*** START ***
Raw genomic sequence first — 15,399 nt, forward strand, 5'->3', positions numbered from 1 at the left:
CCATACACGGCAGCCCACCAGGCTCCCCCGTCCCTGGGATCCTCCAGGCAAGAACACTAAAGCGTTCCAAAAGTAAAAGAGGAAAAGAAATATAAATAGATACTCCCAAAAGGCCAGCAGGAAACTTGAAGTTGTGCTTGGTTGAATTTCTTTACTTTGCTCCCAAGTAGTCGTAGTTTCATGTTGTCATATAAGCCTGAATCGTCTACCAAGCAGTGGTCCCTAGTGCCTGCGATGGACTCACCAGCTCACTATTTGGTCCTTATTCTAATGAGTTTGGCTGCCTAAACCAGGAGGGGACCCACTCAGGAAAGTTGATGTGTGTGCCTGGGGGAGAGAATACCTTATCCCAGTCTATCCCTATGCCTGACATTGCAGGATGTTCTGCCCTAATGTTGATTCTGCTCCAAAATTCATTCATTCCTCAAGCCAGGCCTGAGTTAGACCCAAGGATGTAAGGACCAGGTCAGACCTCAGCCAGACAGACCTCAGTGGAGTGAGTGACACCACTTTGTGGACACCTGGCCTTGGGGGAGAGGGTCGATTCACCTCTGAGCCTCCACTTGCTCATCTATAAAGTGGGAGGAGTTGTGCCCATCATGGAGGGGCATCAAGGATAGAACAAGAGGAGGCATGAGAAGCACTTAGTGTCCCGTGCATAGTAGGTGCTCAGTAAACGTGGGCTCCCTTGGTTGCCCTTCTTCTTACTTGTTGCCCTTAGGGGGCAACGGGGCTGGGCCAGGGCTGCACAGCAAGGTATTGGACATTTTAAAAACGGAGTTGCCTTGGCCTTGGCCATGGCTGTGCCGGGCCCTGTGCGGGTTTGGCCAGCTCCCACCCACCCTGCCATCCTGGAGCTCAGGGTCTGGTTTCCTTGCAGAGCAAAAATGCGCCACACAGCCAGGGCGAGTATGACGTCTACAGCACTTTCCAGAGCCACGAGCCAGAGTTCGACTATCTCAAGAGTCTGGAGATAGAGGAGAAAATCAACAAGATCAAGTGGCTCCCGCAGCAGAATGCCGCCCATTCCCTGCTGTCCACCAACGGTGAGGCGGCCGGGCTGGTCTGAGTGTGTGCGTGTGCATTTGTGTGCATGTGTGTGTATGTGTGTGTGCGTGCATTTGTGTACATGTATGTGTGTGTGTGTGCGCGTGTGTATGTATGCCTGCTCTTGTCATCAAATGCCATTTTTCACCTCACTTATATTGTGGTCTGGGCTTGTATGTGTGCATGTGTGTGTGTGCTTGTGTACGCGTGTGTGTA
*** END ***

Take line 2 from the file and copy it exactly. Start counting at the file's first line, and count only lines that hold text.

CCATACACGGCAGCCCACCAGGCTCCCCCGTCCCTGGGATCCTCCAGGCAAGAACACTAAAGCGTTCCAAAAGTAAAAGAGGAAAAGAAATATAAATAGATACTCCCAAAAGGCCAGCAGGAAACTTGAAGTTGTGCTTGGTTGAATTTCTTTACTTTGCTCCCAAGTAGTCGTAGTTTCATGTTGTCATATAAGCCTGAATCGTCTACCAAGCAGTGGTCCCTAGTGCCTGCGATGGACTCACCAGCTCACTATTTGGTCCTTATTCTAATGAGTTTGGCTGCCTAAACCAGGAGGGGACCCACTCAGGAAAGTTGATGTGTGTGCCTGGGGGAGAGAATACCTTATCCCAGTCTATCCCTATGCCTGACATTGCAGGATGTTCTGCCCTAATGTTGATTCTGCTCCAAAATTCATTCATTCCTCAAGCCAGGCCTGAGTTAGACCCAAGGATGTAAGGACCAGGTCAGACCTCAGCCAGACAGACCTCAGTGGAGTGAGTGACACCACTTTGTGGACACCTGGCCTTGGGGGAGAGGGTCGATTCACCTCTGAGCCTCCACTTGCTCATCTATAAAGTGGGAGGAGTTGTGCCCATCATGGAGGGGCATCAAGGATAGAACAAGAGGAGGCATGAGAAGCACTTAGTGTCCCGTGCATAGTAGGTGCTCAGTAAACGTGGGCTCCCTTGGTTGCCCTTCTTCTTACTTGTTGCCCTTAGGGGGCAACGGGGCTGGGCCAGGGCTGCACAGCAAGGTATTGGACATTTTAAAAACGGAGTTGCCTTGGCCTTGGCCATGGCTGTGCCGGGCCCTGTGCGGGTTTGGCCAGCTCCCACCCACCCTGCCATCCTGGAGCTCAGGGTCTGGTTTCCTTGCAGAGCAAAAATGCGCCACACAGCCAGGGCGAGTATGACGTCTACAGCACTTTCCAGAGCCACGAGCCAGAGTTCGACTATCTCAAGAGTCTGGAGATAGAGGAGAAAATCAACAAGATCAAGTGGCTCCCGCAGCAGAATGCCGCCCATTCCCTGCTGTCCACCAACGGTGAGGCGGCCGGGCTGGTCTGAGTGTGTGCGTGTGCATTTGTGTGCATGTGTGTGTATGTGTGTGTGCGTGCATTTGTGTACATGTATGTGTGTGTGTGTGCGCGTGTGTATGTATGCCTGCTCTTGTCATCAAATGCCATTTTTCACCTCACTTATATTGTGGTCTGGGCTTGTATGTGTGCATGTGTGTGTGTGCTTGTGTACGCGTGTGTGTA